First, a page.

Hello Stan? Did you make parole yet? Comment posted by visaman on Wednesday, June 11th 2008 at 4:30am.
Gary Coleman did a Harris Bank commercial in I wanna say 1975. Comment posted by 1980sfan on Wednesday, June 11th 2008 at 8:03am.
If Stan has to balance his checkbook, the charge is $40 an hour! Comment posted by smctopia on Sunday, June 15th 2008 at 8:17pm.
here's how the rest of that "Hello Stan?" conversation went....
"I thought I'd get up nice and early, take a walk down to the bank...and if you don't have my money I'll bash your (FCC banned word) head in"..this is of course in reference to Joe Pesci's character Nicky Santoro in the movie "Casino" Comment posted by GalagaFleetCommander on Tuesday, May 4th 2010 at 10:41am.
Very amusing how basically most people now a days would laugh at needing a "personal banker" to do most of these things. Most telling is... a scene where a person is on a public pay phone, calling a personal banker to simply move money from savings to checking, lol. Comment posted by afdave on Tuesday, May 4th 2010 at 11:54am.
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This clip has been viewed 2892 times. This clip debuted on FuzzyMemories.TV on Tuesday, June 10th 2008.
This one features Sara Jane Whitman (Sara Ramos) as the baby. As she wrote to us in May of 2009:
"Here's my story: I have two older brothers, identical twins, and my mom had an agent trying to help get them into commercials. For whatever reason they weren't selected for any commercials (though I think one was in a TIDE commercial that never aired). When I was about 18 months old, my mom was talking to the agent and mentioned that she had a blonde hair/blue-eyed baby girl and the agent sent us on an audition for Pampers. I'm not sure this part is right, but as I think it goes, they didn't pick me. Later, the agent called my mom to say they wanted me to come back because I was so well behaved while waiting for the audition. Maybe the original baby was better looking, but not so well behaved? So, my mom brought me. She said I drank Evian water all day - and the crew sent her home with a case of it after the shoot since I liked it so much.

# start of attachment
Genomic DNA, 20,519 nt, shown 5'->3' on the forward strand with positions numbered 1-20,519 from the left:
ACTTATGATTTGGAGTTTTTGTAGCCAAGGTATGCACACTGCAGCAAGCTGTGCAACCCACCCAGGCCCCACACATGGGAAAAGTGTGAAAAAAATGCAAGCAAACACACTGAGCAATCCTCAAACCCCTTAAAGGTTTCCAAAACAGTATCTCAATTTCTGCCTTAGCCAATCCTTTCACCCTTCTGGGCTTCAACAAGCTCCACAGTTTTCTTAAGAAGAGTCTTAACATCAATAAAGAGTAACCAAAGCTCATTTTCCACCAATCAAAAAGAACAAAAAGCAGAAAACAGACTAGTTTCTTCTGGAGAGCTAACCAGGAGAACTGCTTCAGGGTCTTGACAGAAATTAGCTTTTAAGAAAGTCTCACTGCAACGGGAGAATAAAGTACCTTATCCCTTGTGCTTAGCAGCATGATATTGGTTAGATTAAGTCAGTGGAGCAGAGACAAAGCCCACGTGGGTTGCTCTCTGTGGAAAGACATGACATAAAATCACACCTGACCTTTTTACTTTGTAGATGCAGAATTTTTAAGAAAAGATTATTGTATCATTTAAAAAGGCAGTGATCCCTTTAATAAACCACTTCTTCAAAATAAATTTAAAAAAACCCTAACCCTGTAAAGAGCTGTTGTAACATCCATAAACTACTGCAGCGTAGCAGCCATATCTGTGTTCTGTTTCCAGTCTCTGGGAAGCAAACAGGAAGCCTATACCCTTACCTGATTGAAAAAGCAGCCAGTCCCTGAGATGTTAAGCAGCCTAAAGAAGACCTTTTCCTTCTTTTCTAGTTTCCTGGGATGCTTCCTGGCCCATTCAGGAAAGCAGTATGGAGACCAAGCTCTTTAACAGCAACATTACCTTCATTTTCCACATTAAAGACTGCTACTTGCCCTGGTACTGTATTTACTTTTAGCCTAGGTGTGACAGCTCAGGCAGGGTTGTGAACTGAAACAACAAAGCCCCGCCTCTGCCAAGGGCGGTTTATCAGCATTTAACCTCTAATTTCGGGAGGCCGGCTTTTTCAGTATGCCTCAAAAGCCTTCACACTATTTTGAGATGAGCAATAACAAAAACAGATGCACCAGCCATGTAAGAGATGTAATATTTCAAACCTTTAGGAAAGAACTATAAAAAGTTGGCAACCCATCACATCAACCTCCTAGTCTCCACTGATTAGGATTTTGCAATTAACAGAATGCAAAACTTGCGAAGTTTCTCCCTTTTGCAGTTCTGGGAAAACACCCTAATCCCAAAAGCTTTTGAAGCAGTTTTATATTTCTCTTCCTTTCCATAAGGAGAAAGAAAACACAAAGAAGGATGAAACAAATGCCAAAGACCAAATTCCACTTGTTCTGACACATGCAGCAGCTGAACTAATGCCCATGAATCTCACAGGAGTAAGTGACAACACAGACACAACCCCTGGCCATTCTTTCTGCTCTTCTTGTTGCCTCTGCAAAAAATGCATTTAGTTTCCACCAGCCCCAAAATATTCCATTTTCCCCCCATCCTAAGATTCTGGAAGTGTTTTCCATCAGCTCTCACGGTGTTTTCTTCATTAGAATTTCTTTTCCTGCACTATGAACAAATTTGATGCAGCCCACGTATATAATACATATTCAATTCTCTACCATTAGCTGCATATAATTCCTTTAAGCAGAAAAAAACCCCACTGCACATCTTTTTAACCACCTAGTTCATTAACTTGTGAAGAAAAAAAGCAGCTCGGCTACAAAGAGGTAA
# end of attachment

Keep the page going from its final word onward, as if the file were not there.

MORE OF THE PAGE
Here we are, 31 years later, and I had never seen the commercial until a work colleague found it on YouTube. I tried about 10 years ago to get it from Pampers. They sent me a few commercials, but none were me. I tried the ad agency and then the university housing the ad agency's old film reels. Nothing came through. I stopped trying and a month or so ago received an email from a colleague asking if the baby in the commercial on YouTube was me. And, yes it is! I really can't thank you enough. It was so very fulfilling to finally watch something that has been so much a part of my life story. You can't imagine what this means to me. To ultimately see this for the first time on YouTube was surreal and enjoyed by my entire family. So thank you, thank you."
It seems the marketing was also way better back in the '70s then it is today. Do you think they would be able to get away with a commercial that just has ordinary people working and smiling while a nonsense jingle is playing for a WHOLE MINUTE???? When this aired on TV, this would have been a whole commercial break during Bozo's Circus or Ray Rayner. Also, I love the fact that they used ordinary people to sell their products and not some creepy clown and his high on LSD make up friends (even though Ronald was around during this time as well as Grimace).